Chris Nabhan said...

Hi Thomas,

Correct me if I'm wrong but don't the Dead Sea Scrolls reveal to us that there were Jewish Essene men (and perhaps women) living lives of what may be considered consecrated virginity before Christ was even born. Thus the idea of renunciation of marriage was not alien to all Jews in Christ's time. Even still the first monks and nuns in the church may have been inspired by older Essene practices now illuminated by Christ. Also given that some scholars believe that the Holy Family may have been influenced by Essene practices it is not implausible that the Virgin Mary knew something of a life of consecrated virginity.
Of course I am no scholar but I am simply restating what I have learned from scholars so I welcome any corrections.

God Bless & Merry Christmas !

Thomas Renz said...

Hi Chris,

As far as I know there are three ancient authors who speak of celibacy in connection with the Essenes but there are several problems in linking this with Mary.

(1) Philo describes the Essenses as "men of old or ripe years who have learned how to control their bodily passions" who live a communal life.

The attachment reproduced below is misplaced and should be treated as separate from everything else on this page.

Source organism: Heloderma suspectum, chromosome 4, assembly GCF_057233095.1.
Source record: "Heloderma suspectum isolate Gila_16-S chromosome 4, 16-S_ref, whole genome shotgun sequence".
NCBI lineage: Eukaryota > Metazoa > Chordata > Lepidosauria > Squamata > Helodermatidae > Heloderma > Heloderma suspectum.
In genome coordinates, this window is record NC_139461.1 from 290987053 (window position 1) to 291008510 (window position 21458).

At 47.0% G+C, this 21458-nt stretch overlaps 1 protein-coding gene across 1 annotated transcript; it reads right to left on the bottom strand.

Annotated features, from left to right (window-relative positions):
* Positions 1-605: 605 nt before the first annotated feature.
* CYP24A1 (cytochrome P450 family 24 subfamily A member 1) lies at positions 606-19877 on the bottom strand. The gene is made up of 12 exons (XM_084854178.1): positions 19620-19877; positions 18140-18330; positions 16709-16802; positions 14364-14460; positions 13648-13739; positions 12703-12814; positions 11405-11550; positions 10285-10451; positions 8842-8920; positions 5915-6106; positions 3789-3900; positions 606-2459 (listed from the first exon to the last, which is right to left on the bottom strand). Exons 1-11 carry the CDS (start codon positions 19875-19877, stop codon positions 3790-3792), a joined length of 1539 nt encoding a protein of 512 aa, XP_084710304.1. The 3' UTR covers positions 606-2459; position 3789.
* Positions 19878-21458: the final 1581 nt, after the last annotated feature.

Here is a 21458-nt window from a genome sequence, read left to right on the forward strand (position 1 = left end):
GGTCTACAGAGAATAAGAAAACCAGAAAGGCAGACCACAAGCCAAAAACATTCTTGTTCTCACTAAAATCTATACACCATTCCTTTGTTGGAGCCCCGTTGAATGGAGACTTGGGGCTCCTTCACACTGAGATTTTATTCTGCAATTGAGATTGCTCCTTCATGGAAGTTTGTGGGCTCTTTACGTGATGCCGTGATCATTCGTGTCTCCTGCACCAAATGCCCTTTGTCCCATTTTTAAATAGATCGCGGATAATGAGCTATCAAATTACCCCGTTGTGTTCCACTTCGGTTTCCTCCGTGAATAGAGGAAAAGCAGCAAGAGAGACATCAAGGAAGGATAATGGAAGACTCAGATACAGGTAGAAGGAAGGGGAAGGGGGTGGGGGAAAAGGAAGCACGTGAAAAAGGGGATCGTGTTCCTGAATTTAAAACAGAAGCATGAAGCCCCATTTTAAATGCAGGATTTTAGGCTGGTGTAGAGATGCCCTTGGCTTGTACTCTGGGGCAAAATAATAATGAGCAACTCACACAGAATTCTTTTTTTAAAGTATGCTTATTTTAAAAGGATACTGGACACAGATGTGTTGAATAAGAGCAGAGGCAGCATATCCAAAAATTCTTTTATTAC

(2) Pliny the Elder speaks of the Essenes as a community "without women and renouncing love entirely".

(3) Josephus says this about them: "They renounce pleasure as an evil, and regard continence and resistance to passions as a virtue. They disdain marriage for themselves, being content to adopt the children of others at a tender age in order to instruct them. They do not abolish marriage, but are convinced women are all licentious and incapable of fidelity to one man."

This does not sound like the sort of communal life a young maiden betrothed to a husband would want to or even be allowed to join. (And I also like to think that Mary's theology was more sound than all that even at her tender age but of course we do not know.)

This is even without the complication of trying to discern how the Essenes relate to the Dead Sea communities in whose scrolls do not suggest that celibacy was the norm among them.

There is a brief and useful discussion in Cecilia Wassen's Women in the Damascus Document (SBL, 2005), see http://goo.gl/hKtI9e

Blessings and merry Christmas!

Thomas Renz said...

Essene abstinence seems to be based on a low view of sex and women. Christian abstinence is more positive where it is based on the Gospel.